Leasing or Renting

How much notice do I have to give to get out of my lease?
When you sign a fixed term tenancy agreement (lease) you are committing to stay for the full term. If your circumstances change and you want to move out before the end of the fixed term there are potential costs involved. There are some circumstances where a fixed term agreement can be terminated early without penalty. Refer to the section `Breaking the agreement without penalty´ below. Costs you may have to pay Breaking your tenancy agreement during the fixed term can be costly. You may have to pay:
  • rent until a new tenant takes over or the fixed term period ends, whichever occurs first, and
  • a percentage of the advertising costs and the agent's reletting fee (if the landlord uses an agent).
For example, if you break the lease 9 months into a 12‑month tenancy there is 25% of the lease remaining, so you would expect to pay 25% of these amounts. If you need to end your agreement early you should give as much notice as you can. The landlord or agent must take all reasonable steps to find a replacement tenant as soon as possible. The more you can do to help, the less you may have to pay. You should make it as easy as possible for the landlord or agent to show the premises to potential new tenants. If you are concerned that it is taking a long time to find a new tenant, you can check that the landlord or agent is trying to relet the property. Check the agent's website and their list of available rental properties. The landlord and agent must try to keep your costs to a minimum. For example, if they do anything to make it harder to find a new tenant (such as asking for a higher rent or unreasonably rejecting potential tenants) you may not have to pay the full amount they are asking. Once the new tenant is found the landlord or agent will request payment for the amount you owe. If you don't pay or if you disagree with the amount, the landlord or agent will usually claim from your bond or apply to the NSW Civil and Administrative Tribunal. Be aware that if you owe more money than the bond your name could be listed on a tenancy database. Such listings can make it difficult to rent again anywhere in Australia.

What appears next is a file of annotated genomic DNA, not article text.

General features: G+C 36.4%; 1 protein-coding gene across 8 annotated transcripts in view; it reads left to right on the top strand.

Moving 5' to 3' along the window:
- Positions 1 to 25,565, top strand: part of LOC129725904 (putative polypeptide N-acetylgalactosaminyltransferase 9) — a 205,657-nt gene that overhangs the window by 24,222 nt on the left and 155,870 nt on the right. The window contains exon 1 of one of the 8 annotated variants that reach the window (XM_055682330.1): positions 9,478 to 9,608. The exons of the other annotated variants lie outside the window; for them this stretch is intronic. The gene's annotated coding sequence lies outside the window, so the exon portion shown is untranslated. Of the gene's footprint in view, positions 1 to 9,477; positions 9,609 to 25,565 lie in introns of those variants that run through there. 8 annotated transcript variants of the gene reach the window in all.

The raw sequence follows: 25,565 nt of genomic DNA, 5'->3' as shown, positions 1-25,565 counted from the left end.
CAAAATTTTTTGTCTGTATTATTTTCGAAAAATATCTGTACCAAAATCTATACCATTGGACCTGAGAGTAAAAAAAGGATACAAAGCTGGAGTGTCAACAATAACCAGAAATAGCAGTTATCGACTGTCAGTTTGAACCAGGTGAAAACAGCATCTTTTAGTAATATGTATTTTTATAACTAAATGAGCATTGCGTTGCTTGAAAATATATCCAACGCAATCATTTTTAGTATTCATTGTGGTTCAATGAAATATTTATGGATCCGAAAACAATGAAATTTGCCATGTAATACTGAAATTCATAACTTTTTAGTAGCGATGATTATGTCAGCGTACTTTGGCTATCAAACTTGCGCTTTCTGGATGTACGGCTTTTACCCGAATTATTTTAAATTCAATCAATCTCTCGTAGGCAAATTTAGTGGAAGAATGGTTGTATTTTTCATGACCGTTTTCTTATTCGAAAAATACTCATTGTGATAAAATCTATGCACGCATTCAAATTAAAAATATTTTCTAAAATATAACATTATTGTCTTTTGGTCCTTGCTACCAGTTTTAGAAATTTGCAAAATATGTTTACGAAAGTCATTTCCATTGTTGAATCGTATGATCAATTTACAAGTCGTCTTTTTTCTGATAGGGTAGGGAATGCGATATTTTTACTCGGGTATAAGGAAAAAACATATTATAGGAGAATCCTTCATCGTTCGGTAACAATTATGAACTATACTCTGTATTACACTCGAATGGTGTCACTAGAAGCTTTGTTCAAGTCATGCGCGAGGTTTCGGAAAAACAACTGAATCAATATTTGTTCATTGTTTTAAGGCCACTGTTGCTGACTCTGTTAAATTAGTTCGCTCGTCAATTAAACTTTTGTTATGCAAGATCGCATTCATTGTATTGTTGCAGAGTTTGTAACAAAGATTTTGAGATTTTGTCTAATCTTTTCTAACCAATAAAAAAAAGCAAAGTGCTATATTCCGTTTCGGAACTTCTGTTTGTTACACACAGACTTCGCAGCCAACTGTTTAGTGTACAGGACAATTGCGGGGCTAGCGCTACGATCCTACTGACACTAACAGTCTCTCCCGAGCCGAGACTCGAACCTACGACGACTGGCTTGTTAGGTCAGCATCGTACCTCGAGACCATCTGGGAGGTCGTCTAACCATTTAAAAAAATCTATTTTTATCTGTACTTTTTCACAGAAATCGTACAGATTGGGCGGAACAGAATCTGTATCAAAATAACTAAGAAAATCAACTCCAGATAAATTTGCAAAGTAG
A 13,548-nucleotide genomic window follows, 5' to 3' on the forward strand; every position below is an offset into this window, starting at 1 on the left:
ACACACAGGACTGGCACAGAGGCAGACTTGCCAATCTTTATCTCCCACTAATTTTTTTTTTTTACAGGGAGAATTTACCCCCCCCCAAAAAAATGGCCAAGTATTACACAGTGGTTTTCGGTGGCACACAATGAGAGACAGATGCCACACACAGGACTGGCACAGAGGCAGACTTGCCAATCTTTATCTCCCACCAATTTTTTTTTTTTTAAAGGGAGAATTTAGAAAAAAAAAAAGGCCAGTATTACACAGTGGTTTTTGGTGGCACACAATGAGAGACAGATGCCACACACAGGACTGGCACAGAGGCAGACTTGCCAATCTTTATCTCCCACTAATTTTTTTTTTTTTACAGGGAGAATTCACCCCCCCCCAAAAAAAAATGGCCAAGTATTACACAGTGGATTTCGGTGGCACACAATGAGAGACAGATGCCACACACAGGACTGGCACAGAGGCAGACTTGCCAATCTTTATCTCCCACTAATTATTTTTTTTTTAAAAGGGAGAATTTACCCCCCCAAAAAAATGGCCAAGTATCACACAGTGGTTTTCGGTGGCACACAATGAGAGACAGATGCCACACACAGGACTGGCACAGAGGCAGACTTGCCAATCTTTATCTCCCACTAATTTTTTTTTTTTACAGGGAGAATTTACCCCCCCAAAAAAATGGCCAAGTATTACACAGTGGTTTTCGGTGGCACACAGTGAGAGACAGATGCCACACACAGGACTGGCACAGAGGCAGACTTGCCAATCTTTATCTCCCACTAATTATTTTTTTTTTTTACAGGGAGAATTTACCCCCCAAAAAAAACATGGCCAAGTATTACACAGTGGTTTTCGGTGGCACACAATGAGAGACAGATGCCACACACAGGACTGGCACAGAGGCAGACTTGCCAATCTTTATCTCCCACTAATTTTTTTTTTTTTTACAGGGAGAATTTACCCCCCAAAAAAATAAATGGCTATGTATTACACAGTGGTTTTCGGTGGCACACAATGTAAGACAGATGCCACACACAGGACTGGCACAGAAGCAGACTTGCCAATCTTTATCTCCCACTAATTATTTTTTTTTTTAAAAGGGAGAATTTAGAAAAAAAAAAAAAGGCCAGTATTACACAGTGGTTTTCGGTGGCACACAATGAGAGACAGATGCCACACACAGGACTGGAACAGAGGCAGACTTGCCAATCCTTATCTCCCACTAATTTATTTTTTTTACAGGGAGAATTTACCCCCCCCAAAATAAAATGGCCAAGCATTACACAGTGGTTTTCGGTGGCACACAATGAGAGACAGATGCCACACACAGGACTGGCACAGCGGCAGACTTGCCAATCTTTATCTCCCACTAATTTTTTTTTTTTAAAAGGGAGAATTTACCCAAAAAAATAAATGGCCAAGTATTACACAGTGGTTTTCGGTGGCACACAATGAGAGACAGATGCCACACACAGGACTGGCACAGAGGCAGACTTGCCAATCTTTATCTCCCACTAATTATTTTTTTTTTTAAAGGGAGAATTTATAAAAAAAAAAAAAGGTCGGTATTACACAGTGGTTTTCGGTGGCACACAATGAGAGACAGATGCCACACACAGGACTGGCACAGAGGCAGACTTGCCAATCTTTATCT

Optional break fee You and the landlord can agree to include a break fee clause in the additional terms of your tenancy agreement. The break fee is a penalty you agree to pay if you move out before the end of the fixed term. If the fixed term of the agreement is for 3 years or less the break fee is:
  • 6 weeks rent if you move out in the first half of the fixed term
  • 4 weeks rent if you move out in the second half of the fixed term.
If the fixed term is for more than 3 years and you and the landlord agree to include a break fee clause, you can agree on the amount and write it into the agreement. Where there is a break fee in your agreement that is all you have to pay if you move out early. However, if the landlord or agent find a new tenant quickly it does not mean that you will get any of the break fee back. It is a fixed fee.
No, the landlords insurance covers the building and public liability, but not the contents.
Consider taking out home contents insurance. It will cover your belongings in case of theft, fires and natural disasters. The landlord's building insurance, if they have it, will not cover your things.
The Tenant

TICA is the Largest Tenant Screening Service in Australia. Over 6,500 members access TICA's databases to enquire on tenancy applicants.

TICA allows Debt Collection Agencies and related persons for the purpose of locating individuals.